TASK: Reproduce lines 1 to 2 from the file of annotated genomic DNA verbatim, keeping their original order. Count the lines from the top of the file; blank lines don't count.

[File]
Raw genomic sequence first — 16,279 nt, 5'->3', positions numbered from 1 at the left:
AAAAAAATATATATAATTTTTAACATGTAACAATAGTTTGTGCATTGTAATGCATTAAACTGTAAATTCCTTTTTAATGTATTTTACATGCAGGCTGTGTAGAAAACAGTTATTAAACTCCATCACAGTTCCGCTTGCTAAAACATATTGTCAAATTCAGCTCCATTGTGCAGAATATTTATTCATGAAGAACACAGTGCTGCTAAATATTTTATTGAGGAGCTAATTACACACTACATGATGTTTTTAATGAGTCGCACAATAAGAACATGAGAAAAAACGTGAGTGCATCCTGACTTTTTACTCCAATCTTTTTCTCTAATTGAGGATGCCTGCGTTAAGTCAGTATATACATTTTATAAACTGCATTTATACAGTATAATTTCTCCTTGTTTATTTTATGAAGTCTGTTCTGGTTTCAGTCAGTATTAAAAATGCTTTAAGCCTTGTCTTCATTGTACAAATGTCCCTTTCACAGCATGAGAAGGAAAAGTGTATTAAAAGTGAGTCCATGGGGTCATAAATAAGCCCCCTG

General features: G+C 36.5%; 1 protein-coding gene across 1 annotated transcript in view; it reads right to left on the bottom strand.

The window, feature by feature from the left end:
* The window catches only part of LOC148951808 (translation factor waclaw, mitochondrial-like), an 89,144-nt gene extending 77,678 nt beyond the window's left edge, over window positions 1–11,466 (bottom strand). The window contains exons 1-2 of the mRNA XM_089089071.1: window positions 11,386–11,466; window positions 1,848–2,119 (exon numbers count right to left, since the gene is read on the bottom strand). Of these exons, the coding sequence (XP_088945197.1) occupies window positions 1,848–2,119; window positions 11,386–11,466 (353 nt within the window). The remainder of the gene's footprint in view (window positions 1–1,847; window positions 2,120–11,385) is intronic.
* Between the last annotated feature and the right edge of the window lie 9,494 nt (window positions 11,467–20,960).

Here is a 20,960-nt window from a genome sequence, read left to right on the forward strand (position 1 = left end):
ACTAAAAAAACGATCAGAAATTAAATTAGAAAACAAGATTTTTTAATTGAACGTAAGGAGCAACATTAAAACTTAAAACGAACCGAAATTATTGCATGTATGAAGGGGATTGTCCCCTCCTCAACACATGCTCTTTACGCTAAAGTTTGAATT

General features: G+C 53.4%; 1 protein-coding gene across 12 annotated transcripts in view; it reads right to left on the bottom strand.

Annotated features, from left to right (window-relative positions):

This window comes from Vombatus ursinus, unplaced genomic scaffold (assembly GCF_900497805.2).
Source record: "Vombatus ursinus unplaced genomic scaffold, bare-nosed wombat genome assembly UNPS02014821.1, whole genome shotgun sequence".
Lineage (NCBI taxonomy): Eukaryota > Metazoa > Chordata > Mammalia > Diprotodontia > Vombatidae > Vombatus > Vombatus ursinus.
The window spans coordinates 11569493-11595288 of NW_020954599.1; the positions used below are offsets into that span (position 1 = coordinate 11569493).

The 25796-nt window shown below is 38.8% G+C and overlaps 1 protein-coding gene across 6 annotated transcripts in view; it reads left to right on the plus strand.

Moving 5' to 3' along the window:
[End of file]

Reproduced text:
Raw genomic sequence first — 16,279 nt, 5'->3', positions numbered from 1 at the left:
AAAAAAATATATATAATTTTTAACATGTAACAATAGTTTGTGCATTGTAATGCATTAAACTGTAAATTCCTTTTTAATGTATTTTACATGCAGGCTGTGTAGAAAACAGTTATTAAACTCCATCACAGTTCCGCTTGCTAAAACATATTGTCAAATTCAGCTCCATTGTGCAGAATATTTATTCATGAAGAACACAGTGCTGCTAAATATTTTATTGAGGAGCTAATTACACACTACATGATGTTTTTAATGAGTCGCACAATAAGAACATGAGAAAAAACGTGAGTGCATCCTGACTTTTTACTCCAATCTTTTTCTCTAATTGAGGATGCCTGCGTTAAGTCAGTATATACATTTTATAAACTGCATTTATACAGTATAATTTCTCCTTGTTTATTTTATGAAGTCTGTTCTGGTTTCAGTCAGTATTAAAAATGCTTTAAGCCTTGTCTTCATTGTACAAATGTCCCTTTCACAGCATGAGAAGGAAAAGTGTATTAAAAGTGAGTCCATGGGGTCATAAATAAGCCCCCTG